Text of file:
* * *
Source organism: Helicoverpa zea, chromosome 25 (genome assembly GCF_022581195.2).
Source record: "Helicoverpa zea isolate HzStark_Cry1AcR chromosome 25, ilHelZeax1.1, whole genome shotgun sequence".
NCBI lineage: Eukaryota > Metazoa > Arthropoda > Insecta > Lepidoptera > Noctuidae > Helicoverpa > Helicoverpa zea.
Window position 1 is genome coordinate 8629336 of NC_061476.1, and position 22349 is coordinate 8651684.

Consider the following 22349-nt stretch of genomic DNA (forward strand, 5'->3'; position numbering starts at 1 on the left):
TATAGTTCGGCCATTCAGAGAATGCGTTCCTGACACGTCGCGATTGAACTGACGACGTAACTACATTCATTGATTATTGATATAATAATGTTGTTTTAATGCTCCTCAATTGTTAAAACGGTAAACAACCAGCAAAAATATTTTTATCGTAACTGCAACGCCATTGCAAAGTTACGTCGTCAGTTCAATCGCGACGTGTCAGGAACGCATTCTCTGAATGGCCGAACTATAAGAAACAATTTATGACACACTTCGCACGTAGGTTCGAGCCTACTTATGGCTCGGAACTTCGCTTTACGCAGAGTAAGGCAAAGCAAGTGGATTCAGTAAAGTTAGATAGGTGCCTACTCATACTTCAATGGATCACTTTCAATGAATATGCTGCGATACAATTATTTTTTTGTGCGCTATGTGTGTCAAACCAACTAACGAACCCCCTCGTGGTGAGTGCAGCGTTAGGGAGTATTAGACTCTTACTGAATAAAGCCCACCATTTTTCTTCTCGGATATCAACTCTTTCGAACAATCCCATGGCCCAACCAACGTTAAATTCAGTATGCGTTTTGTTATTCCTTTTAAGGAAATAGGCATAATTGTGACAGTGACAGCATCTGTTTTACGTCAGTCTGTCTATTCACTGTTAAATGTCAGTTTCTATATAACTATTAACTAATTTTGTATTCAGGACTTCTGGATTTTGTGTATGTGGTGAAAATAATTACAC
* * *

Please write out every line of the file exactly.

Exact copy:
Source organism: Helicoverpa zea, chromosome 25 (genome assembly GCF_022581195.2).
Source record: "Helicoverpa zea isolate HzStark_Cry1AcR chromosome 25, ilHelZeax1.1, whole genome shotgun sequence".
NCBI lineage: Eukaryota > Metazoa > Arthropoda > Insecta > Lepidoptera > Noctuidae > Helicoverpa > Helicoverpa zea.
Window position 1 is genome coordinate 8629336 of NC_061476.1, and position 22349 is coordinate 8651684.

Consider the following 22349-nt stretch of genomic DNA (forward strand, 5'->3'; position numbering starts at 1 on the left):
TATAGTTCGGCCATTCAGAGAATGCGTTCCTGACACGTCGCGATTGAACTGACGACGTAACTACATTCATTGATTATTGATATAATAATGTTGTTTTAATGCTCCTCAATTGTTAAAACGGTAAACAACCAGCAAAAATATTTTTATCGTAACTGCAACGCCATTGCAAAGTTACGTCGTCAGTTCAATCGCGACGTGTCAGGAACGCATTCTCTGAATGGCCGAACTATAAGAAACAATTTATGACACACTTCGCACGTAGGTTCGAGCCTACTTATGGCTCGGAACTTCGCTTTACGCAGAGTAAGGCAAAGCAAGTGGATTCAGTAAAGTTAGATAGGTGCCTACTCATACTTCAATGGATCACTTTCAATGAATATGCTGCGATACAATTATTTTTTTGTGCGCTATGTGTGTCAAACCAACTAACGAACCCCCTCGTGGTGAGTGCAGCGTTAGGGAGTATTAGACTCTTACTGAATAAAGCCCACCATTTTTCTTCTCGGATATCAACTCTTTCGAACAATCCCATGGCCCAACCAACGTTAAATTCAGTATGCGTTTTGTTATTCCTTTTAAGGAAATAGGCATAATTGTGACAGTGACAGCATCTGTTTTACGTCAGTCTGTCTATTCACTGTTAAATGTCAGTTTCTATATAACTATTAACTAATTTTGTATTCAGGACTTCTGGATTTTGTGTATGTGGTGAAAATAATTACAC